Article Text

Download PDFPDF

Epidemiology of paediatric chronic fatigue syndrome in Australia
  1. Sarah Knight1,2,3,
  2. Shane Elders1,
  3. Jill Rodda1,
  4. Adrienne Harvey1,
  5. Lionel Lubitz4,
  6. Kathy Rowe5,
  7. Colette Reveley4,
  8. Sabine Hennel6,
  9. Susan Towns7,
  10. Kasia Kozlowska7,
  11. Donald N Payne8,9,
  12. Sonya Marshall-Gradisnik10,
  13. Adam Scheinberg1,2,3
  1. 1 Neurodisability and Rehabilitation, Murdoch Children’s Research Institute, Melbourne, Australia
  2. 2 Victorian Paediatric Rehabilitation Service, Royal Children’s Hospital Melbourne, Melbourne, Victoria, Australia
  3. 3 Paediatrics, The University of Melbourne, Parkville, Victoria, Australia
  4. 4 Royal Children’s Hospital Melbourne, Parkville, Victoria, Australia
  5. 5 General Medicine, Royal Children’s Hospital Melbourne, Parkville, Victoria, Australia
  6. 6 Victorian Paediatric Rehabilitation, Monash Children’s Hospital, Clayton, Victoria, Australia
  7. 7 Sydney Children’s Hospitals Network Randwick and Westmead, Westmead, New South Wales, Australia
  8. 8 Adolescent Medicine, Princess Margaret Hospital, Perth, Western Australia, Australia
  9. 9 SPACH, UWA, Perth, Western Australia, Australia
  10. 10 Griffith University—Gold Coast Campus, Southport, Queensland, Australia
  1. Correspondence to Dr Sarah Knight, Neurodisability and Rehabilitation, Murdoch Children’s Research Institute, Melbourne 3052, Australia; sarah.knight{at}


Objective To estimate the paediatrician-diagnosed incidence of chronic fatigue syndrome (CFS) in Australia, and describe demographic and clinical features, as well as approaches to diagnosis and management.

Methods The Australian Paediatric Surveillance Unit facilitates monthly national surveillance of uncommon conditions seen by paediatricians. Data from young people aged <18 years diagnosed with CFS were collected. Incidence was estimated based on new cases reported from April 2015 to April 2016.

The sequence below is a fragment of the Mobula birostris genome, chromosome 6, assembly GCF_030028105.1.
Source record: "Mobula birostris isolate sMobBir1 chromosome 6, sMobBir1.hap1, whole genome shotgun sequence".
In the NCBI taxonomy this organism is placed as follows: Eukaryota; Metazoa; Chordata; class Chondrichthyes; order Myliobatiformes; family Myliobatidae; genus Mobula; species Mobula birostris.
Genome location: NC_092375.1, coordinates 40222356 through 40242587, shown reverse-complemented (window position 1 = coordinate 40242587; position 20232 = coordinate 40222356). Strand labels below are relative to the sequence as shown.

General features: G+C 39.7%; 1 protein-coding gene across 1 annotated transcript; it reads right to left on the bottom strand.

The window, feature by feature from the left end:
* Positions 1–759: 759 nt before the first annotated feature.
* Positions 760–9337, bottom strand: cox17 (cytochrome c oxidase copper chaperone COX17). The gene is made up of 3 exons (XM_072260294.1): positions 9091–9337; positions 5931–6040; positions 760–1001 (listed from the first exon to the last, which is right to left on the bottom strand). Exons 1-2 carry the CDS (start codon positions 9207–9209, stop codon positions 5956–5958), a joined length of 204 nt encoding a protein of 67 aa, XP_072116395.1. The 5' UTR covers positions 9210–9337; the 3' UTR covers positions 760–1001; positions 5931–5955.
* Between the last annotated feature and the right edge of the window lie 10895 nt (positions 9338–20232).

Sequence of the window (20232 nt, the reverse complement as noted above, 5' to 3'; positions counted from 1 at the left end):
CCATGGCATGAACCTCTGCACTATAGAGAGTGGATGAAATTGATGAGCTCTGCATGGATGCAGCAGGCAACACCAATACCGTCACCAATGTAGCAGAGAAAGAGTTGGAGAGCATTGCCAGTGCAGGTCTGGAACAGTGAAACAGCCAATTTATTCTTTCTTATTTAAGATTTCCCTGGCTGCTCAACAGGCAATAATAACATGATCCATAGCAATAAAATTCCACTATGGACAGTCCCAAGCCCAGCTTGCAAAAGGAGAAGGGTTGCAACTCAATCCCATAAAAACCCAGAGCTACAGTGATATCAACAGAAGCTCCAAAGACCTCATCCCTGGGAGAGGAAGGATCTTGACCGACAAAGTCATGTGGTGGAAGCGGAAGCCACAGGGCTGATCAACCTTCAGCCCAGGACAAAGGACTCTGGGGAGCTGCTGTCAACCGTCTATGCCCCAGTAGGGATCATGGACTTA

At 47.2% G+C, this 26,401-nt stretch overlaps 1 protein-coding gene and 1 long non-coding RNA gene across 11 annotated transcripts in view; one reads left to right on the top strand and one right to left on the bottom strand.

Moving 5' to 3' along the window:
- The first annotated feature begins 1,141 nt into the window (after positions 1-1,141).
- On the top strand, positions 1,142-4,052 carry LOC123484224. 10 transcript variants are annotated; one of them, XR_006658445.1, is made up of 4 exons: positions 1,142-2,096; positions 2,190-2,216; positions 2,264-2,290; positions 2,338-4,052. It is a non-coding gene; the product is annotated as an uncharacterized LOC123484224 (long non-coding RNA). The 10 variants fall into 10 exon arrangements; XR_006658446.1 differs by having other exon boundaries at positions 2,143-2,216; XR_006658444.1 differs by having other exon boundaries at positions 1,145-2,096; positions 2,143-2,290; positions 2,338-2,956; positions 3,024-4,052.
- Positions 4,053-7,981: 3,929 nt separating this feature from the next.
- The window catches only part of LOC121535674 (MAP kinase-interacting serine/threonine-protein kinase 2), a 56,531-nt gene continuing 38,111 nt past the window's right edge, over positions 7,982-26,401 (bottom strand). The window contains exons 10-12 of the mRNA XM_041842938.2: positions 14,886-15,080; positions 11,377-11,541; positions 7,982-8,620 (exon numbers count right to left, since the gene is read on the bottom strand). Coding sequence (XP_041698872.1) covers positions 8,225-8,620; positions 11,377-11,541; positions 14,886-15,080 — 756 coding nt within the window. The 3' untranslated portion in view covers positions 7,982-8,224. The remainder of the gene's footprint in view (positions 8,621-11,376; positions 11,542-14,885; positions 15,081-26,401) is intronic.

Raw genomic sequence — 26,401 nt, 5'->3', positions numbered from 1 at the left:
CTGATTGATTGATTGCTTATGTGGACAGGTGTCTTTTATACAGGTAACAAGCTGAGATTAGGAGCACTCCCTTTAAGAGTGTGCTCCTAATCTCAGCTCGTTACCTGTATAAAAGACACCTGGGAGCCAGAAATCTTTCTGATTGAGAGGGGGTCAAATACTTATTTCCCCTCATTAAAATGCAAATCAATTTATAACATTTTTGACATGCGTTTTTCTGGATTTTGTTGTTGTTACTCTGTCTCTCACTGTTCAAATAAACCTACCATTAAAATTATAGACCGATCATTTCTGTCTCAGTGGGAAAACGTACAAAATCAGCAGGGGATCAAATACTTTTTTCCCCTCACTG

Results A total of 164 cases of newly diagnosed CFS in young people aged 4–17 years were identified for inclusion. The estimated national incidence for children aged 4–9 years was 0.25 per 100 000 per annum. In children aged 10–17 years, the estimated incidence of paediatrician-diagnosed cases for Victoria (17.48 per 100 000) was substantially greater than other Australian states (range 1.31–5.51 per 100 000). Most cases were female and Caucasian, most commonly presenting after an infectious illness with symptoms gradual in onset. The majority were diagnosed at least 13 months after symptom onset. Symptoms, associations, investigations and management strategies were highly variable.

Conclusions Current findings suggest that, consistent with other countries, the Australian incidence of CFS in children aged <10 years is very low. In contrast, the national incidence of CFS in older children and adolescents (aged 10–17 years) is more unclear, with marked variability between geographical regions apparent. This may be due to variation in service accessibility and clinician understanding of CFS. Accordingly, national initiatives to improve equity of care for children with CFS may be required.

  • chronic fatigue syndrome
  • epidemiology

Statistics from

Request Permissions

If you wish to reuse any or all of this article please use the link below which will take you to the Copyright Clearance Center’s RightsLink service. You will be able to get a quick price and instant permission to reuse the content in many different ways.

What is already known on this topic?

  • Paediatric chronic fatigue syndrome (CFS) causes significant disability.

  • Estimates of the incidence of paediatric CFS vary.

  • We know little about how common the condition is or how it is currently managed in Australia.

What this study adds?

  • CFS is uncommon in children aged <10 years.

  • The Australian incidence of CFS in older children and adolescents (aged 10–17 years) is unclear, with marked variability between geographical regions apparent.

Chronic fatigue syndrome (CFS) is a condition of unknown aetiology characterised by severe, persistent, unexplained fatigue. This fatigue may be accompanied by other symptoms including postexertional malaise, pain, cognitive deficits and disrupted sleep.1 In children and adolescents, CFS can lead to significant functional impairment, including a substantial reduction in school attendance.2

As the aetiology of CFS is unknown and there is no diagnostic test for CFS,3 it is diagnosed clinically through the use of case definitions.4 Several case definitions and terminologies for CFS have been used internationally in clinical practice and research since the first case definition was published in 1988.5